For starters, please prepare to wrap your optic nerves around a brand-new print of William Dieterle's DARK CITY (1950), Chuck Heston's first Hollywood movie. Plus a brand-new print of Rudolph Mate's UNION STATION (1950), starring William Holden. Plus Eddie Muller's major rediscovery this year, a title being ballyhooed right now in Europe after it raised the roof at the SF Noir City fest in January: Norman Foster's WOMAN ON THE RUN (1950), starring Ann Sheridan. Also be ready for a special proto-noir double bill of the original version of THE GLASS KEY (1935) with George Raft, and the long-unavailable STRANGER ON THE THIRD FLOOR (1940) starring Peter Lorre!

And check out the essentials complementing the rarities: FORCE OF EVIL (1948), the Scorsese touchstone from John Garfield and director Abraham Polonsky; KISS ME DEADLY (1955), with Ralph Meeker as atomic thug Mike Hammer with its famed big finish; and Nicholas Ray masterpiece ON DANGEROUS GROUND (1951), with Ida Lupino and Robert Ryan.

Plus I can't wait to see Joe Newman's famed social drama ABANDONED (1949), and Tyrone Power in con-game freak show NIGHTMARE ALLEY (1947), the legendary recovered masterpiece from Noir #1.

Joseph Mankiewicz rarity SOMEWHERE IN THE NIGHT (1946), with Richard Conte, is intriguing, and fans of wildcard director Hugo Haas, you got a double header of BAIT (1954) and PICKUP (1951) coming down the line. I'm also psyched for NIGHTMARE (1956), starring Edward G. Robinson, and a little known hit-man gem, BLAST OF SILENCE (1961). Speaking of Little Caesar himself, you also got Hugo Fregonese's BLACK TUESDAY (1954) starring Edward G. Robinson and Peter Graves.

Mark Robson's THE 7TH VICTIM (1943) gives us some quality time with Kim Hunter, and you can also sink in deep for a Joe Pevney double-header of SIX BRIDGES TO CROSS (1955), with Tony Curtis and Sal Mineo, and THE MIDNIGHT STORY (1957), with Tony Curtis and Ted de Corsia!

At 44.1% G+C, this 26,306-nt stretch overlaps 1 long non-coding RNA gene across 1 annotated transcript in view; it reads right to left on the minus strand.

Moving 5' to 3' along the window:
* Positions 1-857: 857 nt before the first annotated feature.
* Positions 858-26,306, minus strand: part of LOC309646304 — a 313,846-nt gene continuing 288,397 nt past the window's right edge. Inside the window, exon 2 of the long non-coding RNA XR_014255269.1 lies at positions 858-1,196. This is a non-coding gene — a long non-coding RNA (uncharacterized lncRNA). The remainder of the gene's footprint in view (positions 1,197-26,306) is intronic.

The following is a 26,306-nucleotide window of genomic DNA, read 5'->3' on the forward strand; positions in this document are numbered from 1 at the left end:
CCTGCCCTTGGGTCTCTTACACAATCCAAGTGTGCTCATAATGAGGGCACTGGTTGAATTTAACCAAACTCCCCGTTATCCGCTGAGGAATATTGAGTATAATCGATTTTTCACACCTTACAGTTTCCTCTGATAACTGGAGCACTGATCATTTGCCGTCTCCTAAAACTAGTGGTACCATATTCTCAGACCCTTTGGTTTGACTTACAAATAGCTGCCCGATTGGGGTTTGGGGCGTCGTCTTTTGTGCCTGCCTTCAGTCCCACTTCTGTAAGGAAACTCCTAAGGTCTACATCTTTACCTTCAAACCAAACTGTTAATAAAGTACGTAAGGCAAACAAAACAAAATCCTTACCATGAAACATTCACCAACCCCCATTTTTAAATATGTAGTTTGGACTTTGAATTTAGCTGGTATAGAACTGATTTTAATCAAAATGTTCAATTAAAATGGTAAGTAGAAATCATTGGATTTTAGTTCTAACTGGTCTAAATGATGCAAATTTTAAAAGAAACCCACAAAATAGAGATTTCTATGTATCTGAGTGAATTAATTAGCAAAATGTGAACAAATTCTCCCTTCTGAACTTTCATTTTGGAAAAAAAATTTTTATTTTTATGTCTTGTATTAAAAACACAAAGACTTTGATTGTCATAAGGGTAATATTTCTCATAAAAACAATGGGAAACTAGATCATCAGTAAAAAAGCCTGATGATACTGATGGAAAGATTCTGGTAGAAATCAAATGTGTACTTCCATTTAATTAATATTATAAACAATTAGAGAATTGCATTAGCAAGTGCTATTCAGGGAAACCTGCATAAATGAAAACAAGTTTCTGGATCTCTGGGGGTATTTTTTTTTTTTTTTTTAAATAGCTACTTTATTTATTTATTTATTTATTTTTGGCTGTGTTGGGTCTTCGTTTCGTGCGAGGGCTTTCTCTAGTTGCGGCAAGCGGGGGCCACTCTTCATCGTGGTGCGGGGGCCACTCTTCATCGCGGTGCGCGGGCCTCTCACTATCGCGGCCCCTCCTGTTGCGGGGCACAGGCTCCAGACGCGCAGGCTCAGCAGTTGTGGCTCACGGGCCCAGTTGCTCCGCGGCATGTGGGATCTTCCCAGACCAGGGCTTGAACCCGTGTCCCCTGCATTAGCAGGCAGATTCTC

There are many A-1 guests being assembled but it all kicks off with a tribute to legendary actor Farley Granger, who'll be flying in from NYC special to join Dennis and Eddie in person to accompany and discuss many of his best films, like Hitchcock's STRANGERS ON A TRAIN (1951) and ROPE (1948), plus Nicholas Ray's first feature, THEY LIVE BY NIGHT (1949), and Mark Robson's EDGE OF DOOM (1950), co-starring the excellent Dana Andrews!

I want to wish everyone a salubrious, brainstem-invigorating festival of bon cinema. Look for me in Noirvana.

World Poker Tour
World Poker Tour
Introducing the NASCAR
of Texas Hold-em
Tree Sitter
Tree Sitter
John Quigley
Onboard "Old Glory"
The 400-Year Old Oak
Bartok Takes A Bride
Eqyptian Theatre
All-Stars Party
with Thai Elvis
Malvin Wald
Malvin Wald
The Naked City Writer
on Al Capone and
Ronald Reagan
HEll House
Hell House
Interview with Filmmaker
George Ratliff
The Conqueror
Bow Down, Tartar Dogs!
It's John Wayne as
Genghis Khan
Film Noir
Film Noir Fest 2003
Black Lightning Strikes
at the Egyptian
Forrest J Ackerman
86th Birthday Bash for
Famous Monster
Funk Photos
The Funk Does
Charlton Heston
Omega Man
A Very Lemmy
Yuletide at the
Rainbow Room
Charles Phoenix
Charles Phoenix
Big Laughs in
Xmas Parade
The Hollywood
Christmas Parade
Unholy Spectacle of
Glitter and Filth
theron productions